Bacon is the gateway drug, not just for vegans who become specialty butchers, but for Jews who grew up in kosher (or at least non-pork-eating) households.

Writing in Jewish daily The Forward, author Lenore Skenazy grapples with thorny issues of appetite and cultural identity, exploring the love/hate (mostly love) relationship between Jews and bacon:

“Jews and bacon go together like Samson and Delilah: We know we're supposed to resist, but the flesh is weak. Heck, even the cartilage is kaput. Once the nose sniffs that sizzling scent of sin, all bets are off.”

She even profiles Al Marcus, a Houston Jew whose company, The Grateful Bread & Other Good Things, started out making challah but now ships homemade gourmet bacon across the country.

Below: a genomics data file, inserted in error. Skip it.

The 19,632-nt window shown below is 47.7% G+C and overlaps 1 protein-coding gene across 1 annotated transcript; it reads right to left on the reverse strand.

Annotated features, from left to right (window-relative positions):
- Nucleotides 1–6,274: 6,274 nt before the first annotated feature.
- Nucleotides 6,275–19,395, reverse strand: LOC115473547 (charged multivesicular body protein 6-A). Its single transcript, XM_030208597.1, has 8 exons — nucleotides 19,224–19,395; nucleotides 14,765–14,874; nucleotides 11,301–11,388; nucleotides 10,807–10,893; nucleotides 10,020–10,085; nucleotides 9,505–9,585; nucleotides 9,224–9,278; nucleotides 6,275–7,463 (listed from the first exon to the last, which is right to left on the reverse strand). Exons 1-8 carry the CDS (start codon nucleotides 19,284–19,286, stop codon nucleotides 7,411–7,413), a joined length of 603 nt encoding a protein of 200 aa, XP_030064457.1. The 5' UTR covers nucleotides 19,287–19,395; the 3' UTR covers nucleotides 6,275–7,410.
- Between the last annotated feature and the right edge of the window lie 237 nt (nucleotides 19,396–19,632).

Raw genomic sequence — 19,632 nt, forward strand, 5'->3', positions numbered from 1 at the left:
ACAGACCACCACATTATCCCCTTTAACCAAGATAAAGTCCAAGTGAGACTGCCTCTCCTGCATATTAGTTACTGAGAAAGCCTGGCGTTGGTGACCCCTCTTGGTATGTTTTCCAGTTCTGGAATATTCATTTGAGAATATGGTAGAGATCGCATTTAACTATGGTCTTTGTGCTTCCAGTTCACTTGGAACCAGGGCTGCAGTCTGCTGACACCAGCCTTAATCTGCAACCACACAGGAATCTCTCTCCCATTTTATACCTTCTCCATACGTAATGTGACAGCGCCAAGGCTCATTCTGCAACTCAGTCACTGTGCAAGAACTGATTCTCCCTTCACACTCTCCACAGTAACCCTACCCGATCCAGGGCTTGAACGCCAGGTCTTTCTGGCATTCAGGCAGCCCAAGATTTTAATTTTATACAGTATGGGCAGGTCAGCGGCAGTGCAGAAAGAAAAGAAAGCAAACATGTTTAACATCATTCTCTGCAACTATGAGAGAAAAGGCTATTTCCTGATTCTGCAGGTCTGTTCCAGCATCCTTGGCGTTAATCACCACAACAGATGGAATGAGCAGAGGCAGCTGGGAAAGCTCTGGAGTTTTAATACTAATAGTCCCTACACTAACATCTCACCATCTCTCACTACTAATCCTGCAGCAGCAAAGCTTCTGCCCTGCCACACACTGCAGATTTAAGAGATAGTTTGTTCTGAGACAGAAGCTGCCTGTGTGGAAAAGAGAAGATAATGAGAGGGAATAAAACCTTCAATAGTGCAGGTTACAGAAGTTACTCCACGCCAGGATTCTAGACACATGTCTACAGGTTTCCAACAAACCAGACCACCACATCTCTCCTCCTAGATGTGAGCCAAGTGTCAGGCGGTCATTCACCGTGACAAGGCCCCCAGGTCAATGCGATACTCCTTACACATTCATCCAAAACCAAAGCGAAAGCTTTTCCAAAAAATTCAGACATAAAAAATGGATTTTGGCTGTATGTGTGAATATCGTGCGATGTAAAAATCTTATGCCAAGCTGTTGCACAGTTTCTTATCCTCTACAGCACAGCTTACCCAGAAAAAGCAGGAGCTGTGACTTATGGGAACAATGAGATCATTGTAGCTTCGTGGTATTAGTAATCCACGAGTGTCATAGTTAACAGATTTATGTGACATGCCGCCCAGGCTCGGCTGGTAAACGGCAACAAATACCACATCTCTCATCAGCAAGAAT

We were always the one child who had to eat awful turkey bacon instead of real bacon during childhood sleepovers. It wasn't until college that we tried pork for the first time. From there, it was a quick hop to pork chops, barbecued pulled pork sandwiches and all manner of piggy sausages. Bacon, we blame you for pushing us down the slippery slope to assimilation.

[*Note: We once attended a bar mitzvah where chicken livers wrapped in bacon were served as an appetizer. Really. We didn't try them.]

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